"It's too quick, I think, to turn it back around again," Shapiro said. "I think we're sending mixed messages. If we can find statistics . . . anything that shows that one is better than the other, then I would be happy to look at it."

Shapiro said she has not seen that data yet.

In addition, the Legislative Budget Board cautioned this week that Grusendorf's proposed testing changes carry a heavy price tag, though it did not specify how much. Virginia — with about one-fourth as many students as Texas — has spent $55 million to $60 million per year since 2000 to give its schools the hardware and network upgrades necessary to give state tests online.

Texas' TAKS budget is about $45 million, which pays for developing, administering and scoring the test and releasing the test scores and questions.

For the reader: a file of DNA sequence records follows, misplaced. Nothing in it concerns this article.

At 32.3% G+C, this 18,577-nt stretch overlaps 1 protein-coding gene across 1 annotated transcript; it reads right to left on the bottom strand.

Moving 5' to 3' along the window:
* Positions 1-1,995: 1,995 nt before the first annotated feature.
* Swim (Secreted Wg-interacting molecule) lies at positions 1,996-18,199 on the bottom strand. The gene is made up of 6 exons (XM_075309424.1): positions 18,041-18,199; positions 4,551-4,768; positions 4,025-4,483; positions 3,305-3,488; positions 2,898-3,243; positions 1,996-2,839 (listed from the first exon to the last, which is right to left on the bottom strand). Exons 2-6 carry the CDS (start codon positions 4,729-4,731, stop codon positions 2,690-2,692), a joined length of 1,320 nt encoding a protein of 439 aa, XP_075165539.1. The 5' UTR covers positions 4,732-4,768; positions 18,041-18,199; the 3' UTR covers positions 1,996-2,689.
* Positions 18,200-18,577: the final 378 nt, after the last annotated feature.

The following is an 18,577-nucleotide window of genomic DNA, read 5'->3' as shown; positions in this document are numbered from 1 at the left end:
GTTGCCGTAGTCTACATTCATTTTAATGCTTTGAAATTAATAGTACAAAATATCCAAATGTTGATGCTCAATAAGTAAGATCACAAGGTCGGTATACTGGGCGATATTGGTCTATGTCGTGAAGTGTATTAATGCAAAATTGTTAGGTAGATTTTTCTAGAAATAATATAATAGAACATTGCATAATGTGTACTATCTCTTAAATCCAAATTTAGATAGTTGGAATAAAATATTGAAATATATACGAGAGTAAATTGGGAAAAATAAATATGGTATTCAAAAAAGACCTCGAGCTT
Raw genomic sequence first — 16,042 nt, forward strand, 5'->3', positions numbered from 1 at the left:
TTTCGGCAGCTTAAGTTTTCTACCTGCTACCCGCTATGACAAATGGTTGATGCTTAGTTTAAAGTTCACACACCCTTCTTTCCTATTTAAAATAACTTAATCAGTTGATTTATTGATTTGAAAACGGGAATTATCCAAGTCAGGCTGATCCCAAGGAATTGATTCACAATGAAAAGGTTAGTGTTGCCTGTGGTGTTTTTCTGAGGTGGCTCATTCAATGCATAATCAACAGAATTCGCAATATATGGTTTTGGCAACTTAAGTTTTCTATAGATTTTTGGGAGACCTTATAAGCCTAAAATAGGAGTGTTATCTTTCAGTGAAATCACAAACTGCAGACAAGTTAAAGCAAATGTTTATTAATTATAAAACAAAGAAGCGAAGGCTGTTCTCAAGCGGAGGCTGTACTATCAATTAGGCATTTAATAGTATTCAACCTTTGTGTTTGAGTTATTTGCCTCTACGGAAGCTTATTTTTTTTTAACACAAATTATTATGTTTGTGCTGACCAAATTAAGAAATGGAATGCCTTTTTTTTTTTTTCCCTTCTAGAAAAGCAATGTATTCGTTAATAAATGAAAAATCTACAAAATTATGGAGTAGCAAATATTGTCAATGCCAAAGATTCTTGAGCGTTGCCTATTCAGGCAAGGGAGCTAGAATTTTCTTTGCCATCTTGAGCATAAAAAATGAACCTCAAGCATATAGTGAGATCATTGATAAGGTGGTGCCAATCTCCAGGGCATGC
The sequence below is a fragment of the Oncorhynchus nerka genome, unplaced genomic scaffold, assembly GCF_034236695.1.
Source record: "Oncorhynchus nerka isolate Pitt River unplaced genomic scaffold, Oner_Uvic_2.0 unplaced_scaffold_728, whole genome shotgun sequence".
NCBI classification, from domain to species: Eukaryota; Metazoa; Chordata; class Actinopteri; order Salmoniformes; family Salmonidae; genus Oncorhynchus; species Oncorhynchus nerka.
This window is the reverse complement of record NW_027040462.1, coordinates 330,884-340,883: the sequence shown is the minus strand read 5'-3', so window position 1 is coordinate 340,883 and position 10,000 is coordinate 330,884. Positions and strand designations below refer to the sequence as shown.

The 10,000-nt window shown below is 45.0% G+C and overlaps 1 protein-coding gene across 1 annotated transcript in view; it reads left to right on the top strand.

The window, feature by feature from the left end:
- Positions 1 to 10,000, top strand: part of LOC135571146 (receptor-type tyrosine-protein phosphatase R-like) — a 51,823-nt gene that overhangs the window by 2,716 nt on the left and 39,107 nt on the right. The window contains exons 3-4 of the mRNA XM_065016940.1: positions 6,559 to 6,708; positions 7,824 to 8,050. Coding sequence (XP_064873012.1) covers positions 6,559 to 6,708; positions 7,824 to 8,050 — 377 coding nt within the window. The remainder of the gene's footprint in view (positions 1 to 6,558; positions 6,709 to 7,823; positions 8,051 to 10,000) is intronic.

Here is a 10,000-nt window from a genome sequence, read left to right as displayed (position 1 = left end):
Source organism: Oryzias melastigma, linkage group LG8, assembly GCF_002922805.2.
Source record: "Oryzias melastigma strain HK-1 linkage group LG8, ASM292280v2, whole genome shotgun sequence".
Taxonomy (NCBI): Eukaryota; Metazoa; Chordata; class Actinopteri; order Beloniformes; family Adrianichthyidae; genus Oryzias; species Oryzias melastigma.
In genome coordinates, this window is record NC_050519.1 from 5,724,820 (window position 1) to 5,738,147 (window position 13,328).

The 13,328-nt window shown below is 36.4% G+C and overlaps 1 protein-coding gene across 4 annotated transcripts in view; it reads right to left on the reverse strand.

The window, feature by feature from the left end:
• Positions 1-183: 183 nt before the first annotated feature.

The full reform bill that Grusendorf laid out calls for about $1.5 billion more in education spending per year.The Texas school system now costs more than $33 billion a year.

The new money, however, will go quickly: Grusendorf wants about $270 million to fund teacher incentive pay, for example. And with Texasleaders trying not to raise taxes while providing more money for priorities such as bilingual education and teacher pay raises, the cost alone of the test changes could slow them considerably.

A trial run in Texas

The state launched the TAKS in 2003 to determine more thoroughly how well students learn the contents of the state's curriculum. Students take the test in grades three through 11. But Grusendorf said he still hears that teachers tailor their lessons to prepare students for the test and that the TAKS covers too little of the state curriculum.